Friday, August 18


Daniel Nkado: The Thing about Money and Happiness

by Daniel Nkado

The relationship between money and happiness can be a very complicated one, if not controversial.

Because we live in a financial world, it is very easy to see people get lost in the race.

To many, money [riches, wealth] is the ultimate destination of a life's struggle.

We have been pre-programmed to think that once there is money, there would inevitably be happiness.

I wrote in one of my books how money can easily buy comfort but not necessarily happiness.

But for a lot of people who might be experiencing a new level of comfort for the first time in their lives, this could easily mean happiness to them.

That doesn't completely take away the difference though.

And I know there is also a quality of happiness that gets expired over time--sort of.

A poor man becoming rich will ordinarily, in most cases, feel happier. But it would only be a matter of time -- could be 5, 10 or 20 years -- before this newfound joy melts away, and the mind is focused on other things.

Because the human nature at any point in time is always wanting something.


Then there is also the biological part.

Yes, I personally think there is more to happiness that has to do with our individual biologies than anything we could possibly buy or own.

Some people are more biologically built to be happy than others.

I've seen people who have nothing, don't have any of those features society calls beautiful and drool over, but they still smile and laugh.

Some even go on to create fun with their condition.

But, quite contrastingly, there are still those who have all the money in the world and all the good looks and yet can't stop feeling miserable.

That is one of the most amazing things I have ever experienced in my life.

I once had the opportunity to stay days in one of the classy hotels in upmarket Ikoyi, Lagos, with free and exquisite breakfast served me each morning.

I would stay at the balcony and enjoy my meal while watching the gentle waves of the sea.

I was happy, or more correctly put, I felt happy, but not any happier than I were the times I woke up in the morning in my village to a cold rain and hundreds of tiny, winged termites flying about the air, the goats bleating as loudly as they can as they ran for cover and my grandmother [God bless her soul] would run through the rain to get all the animals into their house and lock the dwarf door.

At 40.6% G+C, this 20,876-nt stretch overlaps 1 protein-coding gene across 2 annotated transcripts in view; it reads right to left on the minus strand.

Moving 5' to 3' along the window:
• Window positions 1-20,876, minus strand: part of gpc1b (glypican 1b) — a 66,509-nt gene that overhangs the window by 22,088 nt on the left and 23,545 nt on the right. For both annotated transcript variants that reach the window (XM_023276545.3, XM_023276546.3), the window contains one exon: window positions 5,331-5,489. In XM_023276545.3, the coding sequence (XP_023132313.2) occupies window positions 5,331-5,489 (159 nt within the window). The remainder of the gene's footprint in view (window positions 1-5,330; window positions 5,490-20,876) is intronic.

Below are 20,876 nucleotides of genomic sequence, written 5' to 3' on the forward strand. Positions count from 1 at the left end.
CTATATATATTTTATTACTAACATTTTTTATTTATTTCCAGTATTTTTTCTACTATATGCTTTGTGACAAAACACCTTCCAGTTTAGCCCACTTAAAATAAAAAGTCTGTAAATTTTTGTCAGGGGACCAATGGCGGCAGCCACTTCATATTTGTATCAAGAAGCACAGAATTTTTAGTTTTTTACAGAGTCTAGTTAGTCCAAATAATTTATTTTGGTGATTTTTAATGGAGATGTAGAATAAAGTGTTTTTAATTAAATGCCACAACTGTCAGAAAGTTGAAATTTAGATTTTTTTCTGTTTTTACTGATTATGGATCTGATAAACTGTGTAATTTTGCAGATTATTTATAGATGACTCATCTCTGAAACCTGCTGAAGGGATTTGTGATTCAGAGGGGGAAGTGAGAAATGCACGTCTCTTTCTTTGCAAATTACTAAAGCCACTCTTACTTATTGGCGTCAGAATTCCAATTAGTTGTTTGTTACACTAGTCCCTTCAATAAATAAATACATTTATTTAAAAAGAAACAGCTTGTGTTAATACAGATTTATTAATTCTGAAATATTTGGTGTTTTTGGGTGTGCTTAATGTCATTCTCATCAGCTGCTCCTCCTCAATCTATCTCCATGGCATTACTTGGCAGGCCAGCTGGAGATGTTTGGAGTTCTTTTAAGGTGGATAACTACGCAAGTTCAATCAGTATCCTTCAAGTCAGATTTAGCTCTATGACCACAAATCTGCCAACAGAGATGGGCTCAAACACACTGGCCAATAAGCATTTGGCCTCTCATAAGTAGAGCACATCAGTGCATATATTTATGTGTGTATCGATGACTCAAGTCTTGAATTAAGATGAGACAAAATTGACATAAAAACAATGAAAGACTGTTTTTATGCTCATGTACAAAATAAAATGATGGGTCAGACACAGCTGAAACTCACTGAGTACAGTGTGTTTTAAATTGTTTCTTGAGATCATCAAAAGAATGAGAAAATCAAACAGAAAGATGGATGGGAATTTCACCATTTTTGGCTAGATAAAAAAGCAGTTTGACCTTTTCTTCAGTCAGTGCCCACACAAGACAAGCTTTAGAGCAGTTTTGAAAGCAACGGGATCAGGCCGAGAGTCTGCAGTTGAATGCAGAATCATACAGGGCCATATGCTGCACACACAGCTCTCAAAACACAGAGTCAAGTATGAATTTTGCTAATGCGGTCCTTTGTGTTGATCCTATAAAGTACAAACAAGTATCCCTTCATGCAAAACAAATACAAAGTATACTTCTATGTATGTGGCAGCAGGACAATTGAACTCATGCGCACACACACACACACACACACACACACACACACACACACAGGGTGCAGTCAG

Or the cool nights we came out with our lanterns to pick snails on the pile of greening bricks by the compound wall.

The afternoons after school we clustered around the udala tree waiting for just another fruit to fall.

The days we would sneak off to the stream at Nibo to swim and look for fish.

The Christmas periods we packed our bags to go to Mum's village and spend time with my maternal grandparents [God bless their soul].

The times we used spear grass to draw termites from their holes in the muddy ground of the backyard.

The time I had my first kiss at the back of the JSS 2 Block at Union.

The times we would all gather at UNIZIK Zoo Lab and do all the crazy stuff science students do.

The times I screamed Mama C-C-C and G-G-G with Aijey and Dinma at their lodge.

The first time Aunty Maths prepared native soup at the "corper's lodge" during NYSC.

And a whole lot of other times too that didn't involve so much money or sophistication.

They were simple, inexpensive things, but nevertheless very happy times for me.

And these days I only pray I will one-day come to be as happy as I were those days again.

For now, too, I've come to believe that happiness might be inversely related to age.

That the older you get, the more faraway it becomes!


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